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What To Do Until Your Portal Arrives

Building an enterprise portal is an expensive, time-consuming, culture-wrenching endeavor. Despite these difficulties, it's essential that all colleges and universities build one as soon as possible. In the long run an enterprise portal will save a university a great deal of money and increase the effectiveness of the entire school community. If the money or staff to start a portal project is not available today, there are some inexpensive steps that can be taken right now that will make building your portal much easier when you can afford to get it going. Each of these steps will provide your users and your IT staff immediate benefits—even if you never build a portal.

Abraham Lincoln said that if he had eight hours to chop down a tree, he'd spend the first six sharpening his ax. Even if you can't start building a portal in the near future, start planning now. A portal is a new concept. It will take users a long time to get used to the radical ideas of user-centric Web pages, shared university data, and users that are empowered to manage their own information. It took about 60 years to realize that sitting in a thin aluminum tube moving 600 miles per hour six miles above the Earth's surface was a good way to get from Washington to Paris. Portals will probably be accepted more quickly. By having your portal team in place and having a comprehensive portal plan ready you'll be able to move quickly as soon as culture and finances allow the start of your portal project.

Your portal planning must include high-level commitment, user involvement, defined sponsors and stakeholders, and the goals for your project—including having a university-wide portal with single sign-on.

Define Your Audience
Determine who uses your home page—students, faculty, staff, prospective students, visiting scholars, parents of students, and others—and how each group uses it. Once you know who your audience is and what they want, rebuild your home page with appropriate links for each different constituency. Carnegie Mellon University ( has special links on its home page for prospective students, faculty visitors, researchers, alumni, and many others. Each of these links takes a visitor to a Web page tailored to that constituency. It's not a portal, but it is a vast improvement over a typical home page. Understanding that different groups of users need different information from the Web and learning what those differences are is essential for building your portal.

Build Portal-Like Pages
Real portals have information in user-centric channels. Channels are hard to create and are best left for when you actually build a portal. But you should build role-specific, constituency Web pages now. Your library Web pages, for example, are probably built for a general audience. How would they look if only undergraduates, faculty, or staff used them? If you think that everyone wants identical Web pages from the library, Chemistry department, and so forth, you need to get out of your office and discover what's really going on. When you build your portal, you'll be ready to change these role-specific pages into portal channels.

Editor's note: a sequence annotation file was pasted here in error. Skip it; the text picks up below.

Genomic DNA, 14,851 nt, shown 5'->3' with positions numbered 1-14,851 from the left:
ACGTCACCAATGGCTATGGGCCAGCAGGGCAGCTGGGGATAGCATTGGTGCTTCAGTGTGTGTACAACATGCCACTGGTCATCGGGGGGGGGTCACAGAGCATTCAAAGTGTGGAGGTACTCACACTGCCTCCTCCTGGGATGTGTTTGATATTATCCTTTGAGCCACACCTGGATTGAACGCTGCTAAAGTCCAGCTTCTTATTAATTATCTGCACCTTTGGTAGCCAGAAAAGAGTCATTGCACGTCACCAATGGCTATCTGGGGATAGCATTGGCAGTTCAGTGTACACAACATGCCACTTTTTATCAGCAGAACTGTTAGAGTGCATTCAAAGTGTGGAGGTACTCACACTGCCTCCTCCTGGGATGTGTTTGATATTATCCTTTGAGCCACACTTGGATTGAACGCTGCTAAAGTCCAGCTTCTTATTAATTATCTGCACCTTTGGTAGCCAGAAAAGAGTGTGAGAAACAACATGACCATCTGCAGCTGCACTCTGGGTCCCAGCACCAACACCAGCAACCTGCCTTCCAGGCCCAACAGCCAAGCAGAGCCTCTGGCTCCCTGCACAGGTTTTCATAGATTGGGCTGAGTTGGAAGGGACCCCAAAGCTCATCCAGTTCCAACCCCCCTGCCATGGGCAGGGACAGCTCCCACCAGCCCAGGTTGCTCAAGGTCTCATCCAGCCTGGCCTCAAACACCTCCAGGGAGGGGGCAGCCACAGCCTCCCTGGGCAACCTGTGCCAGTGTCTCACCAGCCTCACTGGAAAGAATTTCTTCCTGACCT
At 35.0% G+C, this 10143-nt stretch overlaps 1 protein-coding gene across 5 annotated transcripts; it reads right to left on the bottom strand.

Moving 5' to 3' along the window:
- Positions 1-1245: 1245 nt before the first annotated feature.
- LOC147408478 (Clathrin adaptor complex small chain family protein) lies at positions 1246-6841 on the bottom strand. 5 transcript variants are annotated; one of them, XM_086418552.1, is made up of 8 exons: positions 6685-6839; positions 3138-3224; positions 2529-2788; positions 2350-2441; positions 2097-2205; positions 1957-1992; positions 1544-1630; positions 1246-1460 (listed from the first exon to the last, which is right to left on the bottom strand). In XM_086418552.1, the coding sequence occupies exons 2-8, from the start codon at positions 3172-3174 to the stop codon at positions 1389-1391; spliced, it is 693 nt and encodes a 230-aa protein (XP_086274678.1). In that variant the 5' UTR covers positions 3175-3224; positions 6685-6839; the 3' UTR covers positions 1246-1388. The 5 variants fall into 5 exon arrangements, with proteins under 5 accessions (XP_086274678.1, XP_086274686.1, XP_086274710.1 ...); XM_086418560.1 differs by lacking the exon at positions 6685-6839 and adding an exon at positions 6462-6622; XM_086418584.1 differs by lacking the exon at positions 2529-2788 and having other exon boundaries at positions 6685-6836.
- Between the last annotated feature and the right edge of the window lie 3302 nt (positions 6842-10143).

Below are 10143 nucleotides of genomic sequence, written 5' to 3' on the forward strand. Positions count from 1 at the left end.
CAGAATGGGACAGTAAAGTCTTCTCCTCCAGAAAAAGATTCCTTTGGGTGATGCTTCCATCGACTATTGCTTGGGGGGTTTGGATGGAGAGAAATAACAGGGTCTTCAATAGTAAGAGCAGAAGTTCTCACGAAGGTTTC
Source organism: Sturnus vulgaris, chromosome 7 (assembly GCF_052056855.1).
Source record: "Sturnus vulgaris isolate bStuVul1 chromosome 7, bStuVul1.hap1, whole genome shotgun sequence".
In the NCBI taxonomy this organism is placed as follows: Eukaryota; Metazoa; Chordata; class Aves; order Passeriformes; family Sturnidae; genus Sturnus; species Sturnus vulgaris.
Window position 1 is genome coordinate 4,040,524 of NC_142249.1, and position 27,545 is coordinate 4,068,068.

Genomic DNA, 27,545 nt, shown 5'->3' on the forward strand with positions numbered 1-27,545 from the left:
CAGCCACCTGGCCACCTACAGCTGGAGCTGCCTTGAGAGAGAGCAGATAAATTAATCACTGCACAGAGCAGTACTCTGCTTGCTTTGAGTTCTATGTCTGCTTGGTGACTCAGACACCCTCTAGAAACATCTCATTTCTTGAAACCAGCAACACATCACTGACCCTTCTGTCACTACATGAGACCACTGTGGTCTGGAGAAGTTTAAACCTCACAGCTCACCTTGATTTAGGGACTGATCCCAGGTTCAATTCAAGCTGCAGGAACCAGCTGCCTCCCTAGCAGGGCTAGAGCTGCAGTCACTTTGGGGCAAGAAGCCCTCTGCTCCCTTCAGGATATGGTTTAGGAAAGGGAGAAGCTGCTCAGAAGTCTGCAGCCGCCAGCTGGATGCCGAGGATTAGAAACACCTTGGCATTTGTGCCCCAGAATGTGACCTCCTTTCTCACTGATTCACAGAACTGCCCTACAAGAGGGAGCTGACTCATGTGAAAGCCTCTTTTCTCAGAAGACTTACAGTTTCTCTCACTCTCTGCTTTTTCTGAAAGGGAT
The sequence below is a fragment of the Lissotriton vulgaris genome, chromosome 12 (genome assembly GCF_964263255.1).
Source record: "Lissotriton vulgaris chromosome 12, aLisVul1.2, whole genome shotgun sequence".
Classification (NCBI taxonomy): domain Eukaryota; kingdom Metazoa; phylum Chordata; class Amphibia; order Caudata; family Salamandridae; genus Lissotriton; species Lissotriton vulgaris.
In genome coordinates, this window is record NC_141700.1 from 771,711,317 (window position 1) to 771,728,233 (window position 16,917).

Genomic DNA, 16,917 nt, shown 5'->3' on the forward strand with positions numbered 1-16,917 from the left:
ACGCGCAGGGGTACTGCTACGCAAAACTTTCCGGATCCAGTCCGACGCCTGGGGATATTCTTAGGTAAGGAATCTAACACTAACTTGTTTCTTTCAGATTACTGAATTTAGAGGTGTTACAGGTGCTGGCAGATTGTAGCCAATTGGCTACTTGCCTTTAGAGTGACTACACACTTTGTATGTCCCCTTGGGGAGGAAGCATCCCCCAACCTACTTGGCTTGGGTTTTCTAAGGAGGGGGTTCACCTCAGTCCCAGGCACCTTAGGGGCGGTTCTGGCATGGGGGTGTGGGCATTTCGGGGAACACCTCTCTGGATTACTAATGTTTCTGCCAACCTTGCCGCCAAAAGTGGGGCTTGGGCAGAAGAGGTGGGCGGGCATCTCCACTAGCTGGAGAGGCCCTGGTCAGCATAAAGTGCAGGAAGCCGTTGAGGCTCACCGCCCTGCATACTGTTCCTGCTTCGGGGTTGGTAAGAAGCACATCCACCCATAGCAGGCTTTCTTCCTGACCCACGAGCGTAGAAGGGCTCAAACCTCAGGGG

Ownership and Interfaces
Redundant data may be a necessary evil, but if an employee name is kept in 37 different databases, which one is the authority for the name? If the name changes in one place, will it get changed in all the others? A university-wide data dictionary needs to be built and the ownership and attributes of every data element needs to be assigned.

Application-to-application interfaces must be replaced with application-to-hub-to-application interfaces. In an application-to-application interface, an application that needs data must figure out where to get the data and it must know the interface to that data. Chances are, the interface to each data source will be different and will frequently change. If an application needs to update a data element, it must update it in all the places the data element exists, or must know which one to update so that all are eventually in synch. In an application-to-hub-to-application model, all requests for data and the updating of data are made to a common hub. The interface to the hub is always the same and it changes infrequently. The hub is responsible for updating data elements, keeping them in synch.

Start Building Profiles
Now that you understand your data, start understanding your users. What are the needs of departmental managers, tenured faculty, football players, and so forth? A profile is a database that contains the characteristics of different constituencies. Your portal will have to build customized pages based on profiles of each constituency, but even before you have a portal, knowing your users will help you deliver better IT services to them.

Plan for single sign-on. Reduce the number of different ways users can authenticate. Install a password synchronization program such as P-Synch ( Consider PKI, electronic signatures, and biometrics. Allow temporary authentication by giving outside users an ID and password—your system will recognize these outsiders when they return and will steer them to the most appropriate data.

Your university and your users need the cutting-edge services a portal can provide. Planning is always essential before you take a whack at a portal or a tree. Having a collection of sharp tools ready will be useful even if the tree falls over or you decide to hang a hammock on it rather than cutting it down.

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